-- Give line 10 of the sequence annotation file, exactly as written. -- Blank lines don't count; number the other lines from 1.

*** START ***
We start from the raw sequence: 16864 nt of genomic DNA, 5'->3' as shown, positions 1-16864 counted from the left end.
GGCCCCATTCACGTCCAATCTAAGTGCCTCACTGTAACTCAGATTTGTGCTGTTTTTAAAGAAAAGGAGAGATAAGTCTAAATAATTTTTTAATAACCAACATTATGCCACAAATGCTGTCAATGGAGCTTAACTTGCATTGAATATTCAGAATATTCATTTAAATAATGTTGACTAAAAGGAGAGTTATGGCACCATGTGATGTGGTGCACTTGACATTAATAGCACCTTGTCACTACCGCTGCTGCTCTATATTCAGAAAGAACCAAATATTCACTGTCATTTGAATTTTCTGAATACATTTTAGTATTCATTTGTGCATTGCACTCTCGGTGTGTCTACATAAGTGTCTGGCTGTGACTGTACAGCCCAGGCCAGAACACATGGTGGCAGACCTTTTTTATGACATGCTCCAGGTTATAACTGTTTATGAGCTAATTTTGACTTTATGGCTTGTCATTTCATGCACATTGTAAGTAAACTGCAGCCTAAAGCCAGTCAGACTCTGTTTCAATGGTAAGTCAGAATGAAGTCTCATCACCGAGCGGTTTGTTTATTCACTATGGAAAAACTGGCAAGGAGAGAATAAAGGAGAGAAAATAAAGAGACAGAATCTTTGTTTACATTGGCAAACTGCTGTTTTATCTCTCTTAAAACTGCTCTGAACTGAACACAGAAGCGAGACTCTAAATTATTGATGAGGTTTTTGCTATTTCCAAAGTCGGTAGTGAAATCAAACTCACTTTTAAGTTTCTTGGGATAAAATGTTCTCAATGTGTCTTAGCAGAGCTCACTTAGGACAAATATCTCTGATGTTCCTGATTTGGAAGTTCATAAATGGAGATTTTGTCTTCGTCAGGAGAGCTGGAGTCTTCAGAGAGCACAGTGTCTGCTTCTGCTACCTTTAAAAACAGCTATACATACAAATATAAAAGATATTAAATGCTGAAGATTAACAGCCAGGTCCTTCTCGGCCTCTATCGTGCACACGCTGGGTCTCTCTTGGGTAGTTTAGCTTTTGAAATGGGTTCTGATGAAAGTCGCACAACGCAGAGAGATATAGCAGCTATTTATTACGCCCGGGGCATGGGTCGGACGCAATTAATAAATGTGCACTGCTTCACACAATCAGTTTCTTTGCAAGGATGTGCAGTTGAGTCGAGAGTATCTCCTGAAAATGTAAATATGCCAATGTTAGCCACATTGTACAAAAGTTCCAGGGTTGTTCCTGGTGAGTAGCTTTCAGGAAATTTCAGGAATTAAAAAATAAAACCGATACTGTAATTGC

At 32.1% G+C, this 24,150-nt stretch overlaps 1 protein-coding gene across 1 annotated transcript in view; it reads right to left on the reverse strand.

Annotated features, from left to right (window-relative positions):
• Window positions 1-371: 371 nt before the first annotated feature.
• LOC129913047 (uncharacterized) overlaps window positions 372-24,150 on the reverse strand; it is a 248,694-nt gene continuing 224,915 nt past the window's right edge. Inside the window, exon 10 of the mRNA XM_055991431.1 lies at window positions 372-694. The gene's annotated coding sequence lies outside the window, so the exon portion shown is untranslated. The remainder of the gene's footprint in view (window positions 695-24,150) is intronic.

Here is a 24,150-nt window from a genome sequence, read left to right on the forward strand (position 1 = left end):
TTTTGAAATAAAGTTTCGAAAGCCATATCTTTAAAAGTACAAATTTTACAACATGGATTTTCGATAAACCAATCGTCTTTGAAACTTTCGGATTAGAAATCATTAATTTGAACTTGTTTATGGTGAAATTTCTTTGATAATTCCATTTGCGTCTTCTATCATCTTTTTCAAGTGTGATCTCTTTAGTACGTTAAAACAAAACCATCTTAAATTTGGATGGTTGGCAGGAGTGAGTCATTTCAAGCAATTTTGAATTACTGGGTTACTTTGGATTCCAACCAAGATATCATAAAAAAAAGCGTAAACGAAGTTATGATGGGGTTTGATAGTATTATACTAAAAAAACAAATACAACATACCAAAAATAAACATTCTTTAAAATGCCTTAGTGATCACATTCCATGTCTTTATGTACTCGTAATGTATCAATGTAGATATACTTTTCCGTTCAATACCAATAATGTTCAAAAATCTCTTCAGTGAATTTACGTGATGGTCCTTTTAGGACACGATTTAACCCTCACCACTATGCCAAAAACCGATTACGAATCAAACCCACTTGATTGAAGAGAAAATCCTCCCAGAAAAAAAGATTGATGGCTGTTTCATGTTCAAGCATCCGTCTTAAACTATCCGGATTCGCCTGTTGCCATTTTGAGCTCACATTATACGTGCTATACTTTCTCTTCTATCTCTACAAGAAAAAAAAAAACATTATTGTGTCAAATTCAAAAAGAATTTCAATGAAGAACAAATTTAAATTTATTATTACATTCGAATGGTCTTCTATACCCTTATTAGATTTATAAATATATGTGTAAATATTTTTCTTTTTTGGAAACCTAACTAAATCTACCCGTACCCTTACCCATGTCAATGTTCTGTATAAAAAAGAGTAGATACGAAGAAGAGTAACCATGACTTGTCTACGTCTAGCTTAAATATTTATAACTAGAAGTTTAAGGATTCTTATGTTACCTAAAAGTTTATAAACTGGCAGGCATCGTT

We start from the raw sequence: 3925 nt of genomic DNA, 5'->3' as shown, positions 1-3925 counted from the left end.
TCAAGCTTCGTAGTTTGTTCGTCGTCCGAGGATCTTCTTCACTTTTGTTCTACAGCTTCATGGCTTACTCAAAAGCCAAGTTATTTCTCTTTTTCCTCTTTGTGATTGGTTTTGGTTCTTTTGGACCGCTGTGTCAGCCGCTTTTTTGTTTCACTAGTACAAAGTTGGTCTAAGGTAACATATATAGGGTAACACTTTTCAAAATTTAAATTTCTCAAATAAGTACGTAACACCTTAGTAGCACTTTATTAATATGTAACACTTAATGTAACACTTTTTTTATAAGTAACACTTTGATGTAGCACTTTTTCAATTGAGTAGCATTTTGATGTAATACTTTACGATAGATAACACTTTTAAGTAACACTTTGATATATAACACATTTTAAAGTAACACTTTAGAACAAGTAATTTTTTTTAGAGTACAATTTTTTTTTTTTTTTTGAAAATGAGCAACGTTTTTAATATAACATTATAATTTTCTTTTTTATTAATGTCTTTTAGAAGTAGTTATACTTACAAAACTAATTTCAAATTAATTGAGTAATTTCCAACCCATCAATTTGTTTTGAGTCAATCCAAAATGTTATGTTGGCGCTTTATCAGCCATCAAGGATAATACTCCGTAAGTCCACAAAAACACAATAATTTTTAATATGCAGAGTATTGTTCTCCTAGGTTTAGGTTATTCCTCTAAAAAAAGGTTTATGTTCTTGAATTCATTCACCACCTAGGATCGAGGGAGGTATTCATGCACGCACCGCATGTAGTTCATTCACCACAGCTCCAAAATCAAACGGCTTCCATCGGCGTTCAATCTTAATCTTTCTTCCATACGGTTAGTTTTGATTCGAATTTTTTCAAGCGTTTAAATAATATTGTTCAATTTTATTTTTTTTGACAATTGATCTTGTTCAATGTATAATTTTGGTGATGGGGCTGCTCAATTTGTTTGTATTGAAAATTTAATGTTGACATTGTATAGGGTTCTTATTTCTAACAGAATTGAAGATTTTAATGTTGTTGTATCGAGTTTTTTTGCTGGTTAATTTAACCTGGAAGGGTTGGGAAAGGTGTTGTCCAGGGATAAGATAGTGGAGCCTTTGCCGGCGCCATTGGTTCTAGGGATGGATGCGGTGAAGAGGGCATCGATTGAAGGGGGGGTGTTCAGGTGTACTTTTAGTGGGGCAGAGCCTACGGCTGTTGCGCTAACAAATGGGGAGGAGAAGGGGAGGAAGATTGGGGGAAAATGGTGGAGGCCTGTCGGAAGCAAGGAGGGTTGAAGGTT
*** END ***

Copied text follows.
TCAAGCTTCGTAGTTTGTTCGTCGTCCGAGGATCTTCTTCACTTTTGTTCTACAGCTTCATGGCTTACTCAAAAGCCAAGTTATTTCTCTTTTTCCTCTTTGTGATTGGTTTTGGTTCTTTTGGACCGCTGTGTCAGCCGCTTTTTTGTTTCACTAGTACAAAGTTGGTCTAAGGTAACATATATAGGGTAACACTTTTCAAAATTTAAATTTCTCAAATAAGTACGTAACACCTTAGTAGCACTTTATTAATATGTAACACTTAATGTAACACTTTTTTTATAAGTAACACTTTGATGTAGCACTTTTTCAATTGAGTAGCATTTTGATGTAATACTTTACGATAGATAACACTTTTAAGTAACACTTTGATATATAACACATTTTAAAGTAACACTTTAGAACAAGTAATTTTTTTTAGAGTACAATTTTTTTTTTTTTTTTGAAAATGAGCAACGTTTTTAATATAACATTATAATTTTCTTTTTTATTAATGTCTTTTAGAAGTAGTTATACTTACAAAACTAATTTCAAATTAATTGAGTAATTTCCAACCCATCAATTTGTTTTGAGTCAATCCAAAATGTTATGTTGGCGCTTTATCAGCCATCAAGGATAATACTCCGTAAGTCCACAAAAACACAATAATTTTTAATATGCAGAGTATTGTTCTCCTAGGTTTAGGTTATTCCTCTAAAAAAAGGTTTATGTTCTTGAATTCATTCACCACCTAGGATCGAGGGAGGTATTCATGCACGCACCGCATGTAGTTCATTCACCACAGCTCCAAAATCAAACGGCTTCCATCGGCGTTCAATCTTAATCTTTCTTCCATACGGTTAGTTTTGATTCGAATTTTTTCAAGCGTTTAAATAATATTGTTCAATTTTATTTTTTTTGACAATTGATCTTGTTCAATGTATAATTTTGGTGATGGGGCTGCTCAATTTGTTTGTATTGAAAATTTAATGTTGACATTGTATAGGGTTCTTATTTCTAACAGAATTGAAGATTTTAATGTTGTTGTATCGAGTTTTTTTGCTGGTTAATTTAACCTGGAAGGGTTGGGAAAGGTGTTGTCCAGGGATAAGATAGTGGAGCCTTTGCCGGCGCCATTGGTTCTAGGGATGGATGCGGTGAAGAGGGCATCGATTGAAGGGGGGGTGTTCAGGTGTACTTTTAGTGGGGCAGAGCCTACGGCTGTTGCGCTAACAAATGGGGAGGAGAAGGGGAGGAAGATTGGGGGAAAATGGTGGAGGCCTGTCGGAAGCAAGGAGGGTTGAAGGTT